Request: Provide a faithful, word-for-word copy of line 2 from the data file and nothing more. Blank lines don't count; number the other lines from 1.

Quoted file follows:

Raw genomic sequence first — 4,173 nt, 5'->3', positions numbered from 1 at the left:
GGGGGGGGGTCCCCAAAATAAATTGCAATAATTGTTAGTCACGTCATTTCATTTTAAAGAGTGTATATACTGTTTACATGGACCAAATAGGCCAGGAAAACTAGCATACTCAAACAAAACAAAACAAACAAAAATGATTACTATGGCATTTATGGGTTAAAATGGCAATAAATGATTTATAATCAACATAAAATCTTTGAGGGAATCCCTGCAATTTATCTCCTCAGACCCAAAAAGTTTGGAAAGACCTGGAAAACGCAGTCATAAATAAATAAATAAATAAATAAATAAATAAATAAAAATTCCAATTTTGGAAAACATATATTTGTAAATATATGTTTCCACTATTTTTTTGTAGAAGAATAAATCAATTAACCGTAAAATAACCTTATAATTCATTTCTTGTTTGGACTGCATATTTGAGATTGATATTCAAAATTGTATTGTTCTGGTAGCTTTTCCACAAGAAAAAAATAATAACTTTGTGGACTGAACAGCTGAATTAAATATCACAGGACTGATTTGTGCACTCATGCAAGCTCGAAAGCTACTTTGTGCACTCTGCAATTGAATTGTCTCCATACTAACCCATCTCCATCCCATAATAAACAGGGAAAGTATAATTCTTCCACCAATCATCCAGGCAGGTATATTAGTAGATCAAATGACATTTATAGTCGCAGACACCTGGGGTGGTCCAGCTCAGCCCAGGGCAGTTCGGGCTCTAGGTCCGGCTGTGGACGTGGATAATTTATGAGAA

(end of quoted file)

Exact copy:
GGGGGGGGGTCCCCAAAATAAATTGCAATAATTGTTAGTCACGTCATTTCATTTTAAAGAGTGTATATACTGTTTACATGGACCAAATAGGCCAGGAAAACTAGCATACTCAAACAAAACAAAACAAACAAAAATGATTACTATGGCATTTATGGGTTAAAATGGCAATAAATGATTTATAATCAACATAAAATCTTTGAGGGAATCCCTGCAATTTATCTCCTCAGACCCAAAAAGTTTGGAAAGACCTGGAAAACGCAGTCATAAATAAATAAATAAATAAATAAATAAATAAATAAAAATTCCAATTTTGGAAAACATATATTTGTAAATATATGTTTCCACTATTTTTTTGTAGAAGAATAAATCAATTAACCGTAAAATAACCTTATAATTCATTTCTTGTTTGGACTGCATATTTGAGATTGATATTCAAAATTGTATTGTTCTGGTAGCTTTTCCACAAGAAAAAAATAATAACTTTGTGGACTGAACAGCTGAATTAAATATCACAGGACTGATTTGTGCACTCATGCAAGCTCGAAAGCTACTTTGTGCACTCTGCAATTGAATTGTCTCCATACTAACCCATCTCCATCCCATAATAAACAGGGAAAGTATAATTCTTCCACCAATCATCCAGGCAGGTATATTAGTAGATCAAATGACATTTATAGTCGCAGACACCTGGGGTGGTCCAGCTCAGCCCAGGGCAGTTCGGGCTCTAGGTCCGGCTGTGGACGTGGATAATTTATGAGAA